POTUS places order with radiation-hardened microelectronics companies

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  • The Pentagon is looking to make new investments in what it said are key domestic suppliers. President Joe Biden signed off on a Defense Production Act order last week authorizing new funding for radiation-hardened microelectronics companies. Biden also signed a separate DPA authorization allowing for investments in the U.S. submarine industrial base. DoD said there is an increased demand for hardened microelectronics to put in platforms like satellites and nuclear weapons. And it said the Navy needs to invest in key manufacturers to increase production of Virginia-class attack subs.
  • Lawmakers pressed for a new assessment of the Pentagon’s Cybersecurity Maturity Model Certification program. This year’s defense authorization bill will require a report on the effect of CMMC on small businesses. The House and Senate have both passed the bill, and it awaits the President’s signature. The Pentagon’s revamped CMMC 2.0 program announced in November it will drop the requirement for most contractors to get a third-party assessment. But lawmakers still want more information on the training available to small businesses for assessment compliance, efforts to work with non-traditional companies, and the Pentagon’s plan for oversight of third-party assessors.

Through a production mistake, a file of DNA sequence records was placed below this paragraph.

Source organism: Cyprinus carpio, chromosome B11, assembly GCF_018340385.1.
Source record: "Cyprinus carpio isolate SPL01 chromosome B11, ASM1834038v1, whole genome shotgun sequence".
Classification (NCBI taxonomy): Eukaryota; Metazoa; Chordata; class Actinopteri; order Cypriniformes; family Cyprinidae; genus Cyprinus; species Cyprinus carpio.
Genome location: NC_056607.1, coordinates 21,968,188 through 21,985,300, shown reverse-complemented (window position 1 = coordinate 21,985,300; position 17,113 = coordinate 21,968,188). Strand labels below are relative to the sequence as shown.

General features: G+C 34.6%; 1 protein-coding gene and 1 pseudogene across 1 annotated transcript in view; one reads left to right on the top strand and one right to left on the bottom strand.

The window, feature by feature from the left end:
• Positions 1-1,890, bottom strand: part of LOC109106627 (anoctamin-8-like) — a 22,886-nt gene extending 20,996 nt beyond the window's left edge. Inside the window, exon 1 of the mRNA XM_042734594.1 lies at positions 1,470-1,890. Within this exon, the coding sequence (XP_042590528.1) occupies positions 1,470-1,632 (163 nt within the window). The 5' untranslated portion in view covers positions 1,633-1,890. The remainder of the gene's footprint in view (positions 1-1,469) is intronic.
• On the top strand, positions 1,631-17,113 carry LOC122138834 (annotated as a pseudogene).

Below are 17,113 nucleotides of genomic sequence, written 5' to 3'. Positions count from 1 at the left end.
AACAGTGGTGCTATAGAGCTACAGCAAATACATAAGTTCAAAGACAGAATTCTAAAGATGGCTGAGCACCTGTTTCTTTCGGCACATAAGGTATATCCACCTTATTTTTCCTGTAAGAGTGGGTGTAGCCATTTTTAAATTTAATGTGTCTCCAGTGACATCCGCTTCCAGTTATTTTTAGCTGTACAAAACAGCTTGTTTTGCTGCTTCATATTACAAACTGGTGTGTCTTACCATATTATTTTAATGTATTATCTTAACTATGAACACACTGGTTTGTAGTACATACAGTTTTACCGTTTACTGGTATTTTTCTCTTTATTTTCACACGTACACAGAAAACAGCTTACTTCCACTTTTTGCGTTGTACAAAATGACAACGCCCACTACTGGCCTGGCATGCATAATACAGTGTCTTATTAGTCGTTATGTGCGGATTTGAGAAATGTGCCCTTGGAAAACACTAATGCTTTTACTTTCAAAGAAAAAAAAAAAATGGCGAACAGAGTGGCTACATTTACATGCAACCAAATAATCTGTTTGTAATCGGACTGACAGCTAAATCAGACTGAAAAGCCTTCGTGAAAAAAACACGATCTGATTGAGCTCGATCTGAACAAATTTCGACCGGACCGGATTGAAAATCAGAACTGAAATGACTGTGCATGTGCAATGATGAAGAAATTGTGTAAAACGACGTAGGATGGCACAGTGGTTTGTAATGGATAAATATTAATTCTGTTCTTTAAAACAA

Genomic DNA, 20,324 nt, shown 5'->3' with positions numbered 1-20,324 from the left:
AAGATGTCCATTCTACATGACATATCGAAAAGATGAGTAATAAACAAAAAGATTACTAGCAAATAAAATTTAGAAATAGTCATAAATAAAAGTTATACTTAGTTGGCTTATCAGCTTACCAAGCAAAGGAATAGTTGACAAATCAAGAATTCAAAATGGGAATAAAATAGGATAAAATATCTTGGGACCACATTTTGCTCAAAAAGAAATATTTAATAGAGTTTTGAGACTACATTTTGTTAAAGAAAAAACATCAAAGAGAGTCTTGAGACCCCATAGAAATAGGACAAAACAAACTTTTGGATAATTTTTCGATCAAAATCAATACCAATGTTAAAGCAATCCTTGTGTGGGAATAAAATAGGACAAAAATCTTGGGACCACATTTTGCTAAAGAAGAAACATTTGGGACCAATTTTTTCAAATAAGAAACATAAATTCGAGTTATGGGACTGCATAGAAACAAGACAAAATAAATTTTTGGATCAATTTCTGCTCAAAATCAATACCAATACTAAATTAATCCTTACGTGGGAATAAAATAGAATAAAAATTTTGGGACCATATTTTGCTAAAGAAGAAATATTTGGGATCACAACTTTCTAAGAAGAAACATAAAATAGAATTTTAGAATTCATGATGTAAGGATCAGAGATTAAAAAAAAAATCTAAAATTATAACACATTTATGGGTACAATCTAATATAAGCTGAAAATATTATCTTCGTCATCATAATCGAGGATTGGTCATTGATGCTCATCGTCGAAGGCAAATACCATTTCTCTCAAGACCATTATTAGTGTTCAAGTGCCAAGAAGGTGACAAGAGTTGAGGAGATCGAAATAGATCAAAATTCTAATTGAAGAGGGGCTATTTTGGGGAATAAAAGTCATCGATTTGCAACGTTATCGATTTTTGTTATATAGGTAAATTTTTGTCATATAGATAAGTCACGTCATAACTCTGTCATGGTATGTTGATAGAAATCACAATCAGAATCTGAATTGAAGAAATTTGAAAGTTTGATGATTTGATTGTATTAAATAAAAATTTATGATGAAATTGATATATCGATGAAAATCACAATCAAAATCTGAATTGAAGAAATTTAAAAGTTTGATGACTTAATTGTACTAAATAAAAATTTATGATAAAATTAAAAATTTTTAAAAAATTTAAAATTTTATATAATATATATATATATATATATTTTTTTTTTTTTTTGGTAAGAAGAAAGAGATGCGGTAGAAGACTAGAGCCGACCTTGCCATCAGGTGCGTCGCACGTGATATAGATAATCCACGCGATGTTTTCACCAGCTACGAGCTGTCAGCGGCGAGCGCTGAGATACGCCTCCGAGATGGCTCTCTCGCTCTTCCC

• President Biden is deploying 1,000 more service members to support medical centers in the face of the omicron COVID-19 variant. The troops will include doctors, nurses, paramedics and other medical personnel in hopes of alleviating stress on overburdened hospitals. About 1,000 other troops are already deployed around the nation to aid in COVID relief.
  • Military families have been reporting mice, mold, lead paint and other issues with privatized housing. Now one company is being held accountable for lying about repairs. Balfour Beatty Communities pleaded guilty to defrauding the military last week, and will pay more than $65 million in criminal and civil fines and restitution. The Justice Department said the company lied about repairing houses in order to pocket millions of dollars in performance bonuses from the government. Balfour Beatty Communities has properties on dozens of military bases and owns tens of thousands of properties. The company said it has reviewed its ethics protocols in light of the issue. Military housing advocates said the fines are just a drop in the bucket for what service members and their families have had to endure. (Federal News Network)

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